LAW & PUBLIC SAFETY

In Camden, violent crime down and community engagement up

BY Briana Vannozzi, Correspondent |

“You have to put that knife down. Think you can do that for me?” said Camden County Sgt. Christopher Sarlo.

Camden County Police officers are role playing. It’s part of scenario-based training called ICAT. In this situation they’re talking a hypothetical veteran with PTSD out of using a knife to hurt herself or the officers. And they succeed.

“If you look at over the last seven to eight years we’ve gone from really at one point in time being one of the most studied police departments in the state and country for what not to do, to the actions of the men and women being held up as an example. And it’s something to be very proud of,”  said Camden County Police Department Chief Scott Thomson.

Camden has garnered national attention for police reform, deploying innovative tactics and restructuring the rank and file. Officers from around the country attended a training seminar today hosted by the police executive research forum. It spotlights some of the best practices in law enforcement endorsed by some of the biggest names in policing.

“I don’t know how many of you have ever had to resort to deadly force in the course of your career. I hope you haven’t. I unfortunately have and believe me, taking a life is not easy. It is not something to be proud of. You do what you have to do, but it’s something you got to live with. And if there is a way that you can resolve a situation short of that, let me tell you from personal experience, do it,” retired Philadelphia Police Commissioner Charles H. Ramsey said.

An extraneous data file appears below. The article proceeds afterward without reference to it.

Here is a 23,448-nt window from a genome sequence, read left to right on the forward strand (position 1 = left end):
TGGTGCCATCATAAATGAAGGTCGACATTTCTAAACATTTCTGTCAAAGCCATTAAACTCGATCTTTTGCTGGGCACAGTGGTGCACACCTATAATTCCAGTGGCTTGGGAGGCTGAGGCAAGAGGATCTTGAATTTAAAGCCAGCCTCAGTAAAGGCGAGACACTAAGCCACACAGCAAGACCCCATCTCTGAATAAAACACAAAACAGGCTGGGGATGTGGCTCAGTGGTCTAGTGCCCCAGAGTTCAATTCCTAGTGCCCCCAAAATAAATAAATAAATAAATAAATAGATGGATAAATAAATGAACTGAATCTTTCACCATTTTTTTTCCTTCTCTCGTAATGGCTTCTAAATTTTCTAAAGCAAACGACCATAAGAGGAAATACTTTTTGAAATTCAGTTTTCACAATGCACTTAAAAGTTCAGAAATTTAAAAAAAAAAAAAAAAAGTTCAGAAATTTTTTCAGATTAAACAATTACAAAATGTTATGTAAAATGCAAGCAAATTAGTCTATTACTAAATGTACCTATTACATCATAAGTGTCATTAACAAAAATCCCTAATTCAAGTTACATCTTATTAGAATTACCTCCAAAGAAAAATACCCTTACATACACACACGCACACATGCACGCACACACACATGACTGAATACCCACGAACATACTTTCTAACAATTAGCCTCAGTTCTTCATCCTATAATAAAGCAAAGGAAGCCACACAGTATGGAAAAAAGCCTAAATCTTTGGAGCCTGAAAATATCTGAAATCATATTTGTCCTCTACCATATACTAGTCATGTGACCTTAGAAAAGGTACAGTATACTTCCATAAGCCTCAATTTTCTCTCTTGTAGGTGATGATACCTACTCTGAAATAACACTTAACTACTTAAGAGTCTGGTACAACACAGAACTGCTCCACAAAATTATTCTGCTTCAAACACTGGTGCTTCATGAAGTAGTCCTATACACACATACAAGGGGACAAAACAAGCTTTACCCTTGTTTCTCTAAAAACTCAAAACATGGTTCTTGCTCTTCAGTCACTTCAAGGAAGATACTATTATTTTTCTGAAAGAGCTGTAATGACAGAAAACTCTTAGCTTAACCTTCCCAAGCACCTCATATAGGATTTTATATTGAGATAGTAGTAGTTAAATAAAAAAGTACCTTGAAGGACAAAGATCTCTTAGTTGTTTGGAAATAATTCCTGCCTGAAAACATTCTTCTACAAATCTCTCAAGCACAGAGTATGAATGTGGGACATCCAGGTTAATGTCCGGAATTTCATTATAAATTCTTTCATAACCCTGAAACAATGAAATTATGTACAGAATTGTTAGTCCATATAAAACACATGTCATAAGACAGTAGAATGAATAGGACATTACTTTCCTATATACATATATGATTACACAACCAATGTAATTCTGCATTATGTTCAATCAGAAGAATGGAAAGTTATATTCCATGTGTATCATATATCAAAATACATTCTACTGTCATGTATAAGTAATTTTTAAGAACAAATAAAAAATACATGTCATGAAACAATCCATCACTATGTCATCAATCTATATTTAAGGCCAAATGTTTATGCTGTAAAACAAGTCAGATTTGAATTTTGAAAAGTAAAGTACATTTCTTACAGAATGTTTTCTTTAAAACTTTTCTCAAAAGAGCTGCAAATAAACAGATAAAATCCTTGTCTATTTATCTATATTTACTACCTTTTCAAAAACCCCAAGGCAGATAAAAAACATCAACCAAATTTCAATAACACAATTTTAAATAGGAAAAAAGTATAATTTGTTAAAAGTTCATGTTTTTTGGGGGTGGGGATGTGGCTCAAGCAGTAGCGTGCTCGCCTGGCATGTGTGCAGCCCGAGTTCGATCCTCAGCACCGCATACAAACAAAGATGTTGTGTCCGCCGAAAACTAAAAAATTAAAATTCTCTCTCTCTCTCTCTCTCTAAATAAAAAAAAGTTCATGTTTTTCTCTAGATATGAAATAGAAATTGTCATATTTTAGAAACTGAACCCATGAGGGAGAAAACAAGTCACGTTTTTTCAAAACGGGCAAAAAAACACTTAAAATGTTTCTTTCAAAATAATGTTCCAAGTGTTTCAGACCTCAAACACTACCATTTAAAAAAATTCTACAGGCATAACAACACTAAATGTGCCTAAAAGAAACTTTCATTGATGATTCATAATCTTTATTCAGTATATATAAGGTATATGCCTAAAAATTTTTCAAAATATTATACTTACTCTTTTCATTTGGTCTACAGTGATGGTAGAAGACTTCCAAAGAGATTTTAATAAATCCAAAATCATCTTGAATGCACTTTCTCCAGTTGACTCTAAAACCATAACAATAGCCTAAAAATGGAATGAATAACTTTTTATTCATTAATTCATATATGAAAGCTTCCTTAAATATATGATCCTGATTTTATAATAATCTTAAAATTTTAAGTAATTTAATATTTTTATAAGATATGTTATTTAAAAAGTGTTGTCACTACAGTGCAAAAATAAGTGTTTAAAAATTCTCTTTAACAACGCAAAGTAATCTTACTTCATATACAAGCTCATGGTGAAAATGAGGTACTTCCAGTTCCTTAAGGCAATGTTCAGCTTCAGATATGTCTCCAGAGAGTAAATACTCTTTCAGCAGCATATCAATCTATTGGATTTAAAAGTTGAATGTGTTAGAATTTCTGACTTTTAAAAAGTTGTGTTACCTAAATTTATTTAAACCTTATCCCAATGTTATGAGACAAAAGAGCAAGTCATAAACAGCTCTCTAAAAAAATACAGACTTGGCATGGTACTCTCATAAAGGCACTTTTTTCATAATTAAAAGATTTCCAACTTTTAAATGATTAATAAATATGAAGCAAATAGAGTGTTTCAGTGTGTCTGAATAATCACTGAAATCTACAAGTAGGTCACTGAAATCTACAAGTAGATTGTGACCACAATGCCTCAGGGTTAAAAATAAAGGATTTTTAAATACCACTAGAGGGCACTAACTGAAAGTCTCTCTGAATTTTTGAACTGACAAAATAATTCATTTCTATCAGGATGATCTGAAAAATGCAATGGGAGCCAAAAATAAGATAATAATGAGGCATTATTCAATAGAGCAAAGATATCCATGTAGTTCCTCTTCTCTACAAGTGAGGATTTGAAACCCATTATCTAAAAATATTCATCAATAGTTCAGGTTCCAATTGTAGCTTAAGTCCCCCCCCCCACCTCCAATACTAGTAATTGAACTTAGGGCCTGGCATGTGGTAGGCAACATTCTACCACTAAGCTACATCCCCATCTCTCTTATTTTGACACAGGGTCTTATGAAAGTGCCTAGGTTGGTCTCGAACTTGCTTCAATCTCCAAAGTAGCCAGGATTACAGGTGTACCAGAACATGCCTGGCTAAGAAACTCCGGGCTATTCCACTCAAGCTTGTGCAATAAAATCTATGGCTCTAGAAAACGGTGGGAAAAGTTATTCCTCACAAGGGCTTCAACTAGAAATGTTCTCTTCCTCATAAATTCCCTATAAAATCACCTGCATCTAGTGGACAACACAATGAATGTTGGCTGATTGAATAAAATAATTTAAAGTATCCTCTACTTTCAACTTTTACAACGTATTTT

“One of the things we did last fall was to make it mandatory for the first time in the state of New Jersey, and maybe for the first time in the country, mandatory de-escalation, cultural awareness training, on a yearly basis, on a continuing basis for police all across New Jersey,” said state Attorney General Christopher Porrino.

Officers are taught de-escalation techniques, shown videos of real situations and given critical decision making skills. The protocols deal with armed suspects and the mentally ill. As a result, in Camden violent crime statistics are down and community engagement is up. The city reported nine homicides so far for 2017. That’s 65 percent less than the same time last year.

“We responded to more than 7,900 calls for service for a person illegally having a firearm. The public is reporting to us,” said Thomson.” And we’ve arrested more than 1,100 people in those incidents and we’ve only had to discharge our firearm five times.”

A Washington Post study shows nationwide nearly a thousand people were killed by police in both 2015 and 2016. This year is on track for the same, with 523 reported so far. According to the Post, a quarter of those individuals killed had a mental illness, emphasizing the need for these tactics.

At the same time, the number of officers killed in the line of duty increased this year — up to 65 from 50, according to the National Law Enforcement Officers Memorial Fund.

“The chief has a great line that I heard, which is good law enforcement is not the absence of criminal conduct, it’s the presence of justice. And you are the ones to our communities who bring that justice,” said Acting U.S. Attorney for New Jersey, William Fitzpatrick.

The mantra today was options. As Thomson put it, this isn’t check-the-box-training. This is about creating a culture on de-escalation.